A number of posts have discussed direct democracy. A recent poll by the Public Policy Institute of California casts light on attitudes in the state:
Democratic legislators are also discussing reforms to the 102-year-old citizens’ initiative process. Californians’ strong support for the initiative process is reflected in their perceptions of its overall public policy consequences. About six in 10 adults (57%) and likely voters (60%) say that the public policy decisions made by California voters are probably better than those made by the governor and state legislature. Pluralities across political, regional, racial/ethnic, and other demographic groups hold this view. Similarly positive perceptions have been evident since we began asking this question in 2000.
However, many Californians do find it challenging to make public policy at the ballot box. About seven in 10 adults (70%) and likely voters (67%) say they agree that there are too many propositions on the state ballot. By comparison, 59 percent of adults held this view in September 2008. An even more widely held complaint involves the wording of ballot initiatives. Today, 78 percent of adults and 83 percent of likely voters agree that initiative wording is often too complicated and confusing for voters to understand what would happen if an initiative passed. A similar 78 percent of adults held this view in September 2008. Today, solid majorities across parties, regions, and demographic groups are in agreement that there are too many ballot propositions and that initiative wording is often too confusing.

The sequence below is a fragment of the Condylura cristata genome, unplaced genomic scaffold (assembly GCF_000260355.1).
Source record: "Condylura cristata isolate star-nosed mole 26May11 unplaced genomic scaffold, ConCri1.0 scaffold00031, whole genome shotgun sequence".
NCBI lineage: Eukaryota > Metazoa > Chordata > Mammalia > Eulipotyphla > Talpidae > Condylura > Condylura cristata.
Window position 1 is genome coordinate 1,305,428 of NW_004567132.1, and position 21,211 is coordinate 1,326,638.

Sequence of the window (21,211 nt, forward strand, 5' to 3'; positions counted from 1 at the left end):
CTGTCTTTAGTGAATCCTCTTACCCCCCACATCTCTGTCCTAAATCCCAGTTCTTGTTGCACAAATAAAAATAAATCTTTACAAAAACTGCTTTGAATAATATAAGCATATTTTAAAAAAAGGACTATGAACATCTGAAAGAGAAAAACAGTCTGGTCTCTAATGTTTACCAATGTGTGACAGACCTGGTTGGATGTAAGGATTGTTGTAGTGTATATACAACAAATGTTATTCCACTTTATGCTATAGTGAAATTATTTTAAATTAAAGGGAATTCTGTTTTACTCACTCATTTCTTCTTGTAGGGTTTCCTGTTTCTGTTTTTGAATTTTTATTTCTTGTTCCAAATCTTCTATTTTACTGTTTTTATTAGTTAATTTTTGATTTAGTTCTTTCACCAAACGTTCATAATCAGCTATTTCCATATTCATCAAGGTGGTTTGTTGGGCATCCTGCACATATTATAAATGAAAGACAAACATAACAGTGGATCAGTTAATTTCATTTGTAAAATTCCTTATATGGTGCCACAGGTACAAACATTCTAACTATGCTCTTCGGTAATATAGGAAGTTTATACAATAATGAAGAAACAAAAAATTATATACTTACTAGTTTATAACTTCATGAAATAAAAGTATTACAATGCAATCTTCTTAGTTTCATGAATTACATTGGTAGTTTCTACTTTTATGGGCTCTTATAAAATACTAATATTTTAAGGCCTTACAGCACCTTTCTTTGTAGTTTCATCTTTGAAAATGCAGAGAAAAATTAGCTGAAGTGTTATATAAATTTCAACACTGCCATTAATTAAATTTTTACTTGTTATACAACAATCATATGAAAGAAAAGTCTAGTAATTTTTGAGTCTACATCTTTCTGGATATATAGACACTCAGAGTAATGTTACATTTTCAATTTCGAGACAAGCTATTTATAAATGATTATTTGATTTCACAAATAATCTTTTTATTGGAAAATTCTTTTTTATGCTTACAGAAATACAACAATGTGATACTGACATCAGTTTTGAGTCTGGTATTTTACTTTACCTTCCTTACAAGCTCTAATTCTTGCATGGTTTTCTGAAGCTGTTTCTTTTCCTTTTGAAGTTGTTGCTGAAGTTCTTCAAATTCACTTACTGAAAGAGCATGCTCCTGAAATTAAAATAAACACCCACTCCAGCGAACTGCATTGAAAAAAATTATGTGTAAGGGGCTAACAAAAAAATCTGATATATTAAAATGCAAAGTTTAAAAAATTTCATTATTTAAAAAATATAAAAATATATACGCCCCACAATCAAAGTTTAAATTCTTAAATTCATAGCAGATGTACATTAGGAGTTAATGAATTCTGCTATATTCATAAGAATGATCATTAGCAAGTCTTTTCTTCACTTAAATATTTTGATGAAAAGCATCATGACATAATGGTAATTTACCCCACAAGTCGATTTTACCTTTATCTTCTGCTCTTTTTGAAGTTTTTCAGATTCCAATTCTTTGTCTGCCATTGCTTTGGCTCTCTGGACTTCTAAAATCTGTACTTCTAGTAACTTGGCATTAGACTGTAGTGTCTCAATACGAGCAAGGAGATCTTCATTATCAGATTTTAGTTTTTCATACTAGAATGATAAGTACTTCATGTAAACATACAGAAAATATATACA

The influence of special interests, which has been a major area of voter discontent in recent candidate campaigns, is also an issue in initiative campaigns. Most Californians say that the initiative process is controlled a lot (55%) or some (35%) by special interests, and very few say that special interests are not at all in control of the initiative process. Likely voters (63%) are somewhat more likely than all adults to say that special interests have a lot of control of the initiative process today. Partisans hold similarly negative views, with majorities of Democrats (57%), Republicans (65%), and independents (54%) saying a lot. In previous surveys, similar majorities of Californians have said that the initiative process is controlled a lot by special interests (52% Jan 2001, 56% Sep 2005, 54% Sep 2011, 56% Sep 2012, 55% today).
While Californians are generally positive about the initiative system, they also favor changing it. One way to increase public engagement has strong support: Nearly seven in 10 adults (68%) and likely voters (69%) favor an independent citizens’ initiative commission that would hold public hearings and make recommendations in the official voter guide. Democrats (68%), Republicans (65%), and independents (73%) express support, as do solid majorities across regional, racial/ethnic, and demographic groups.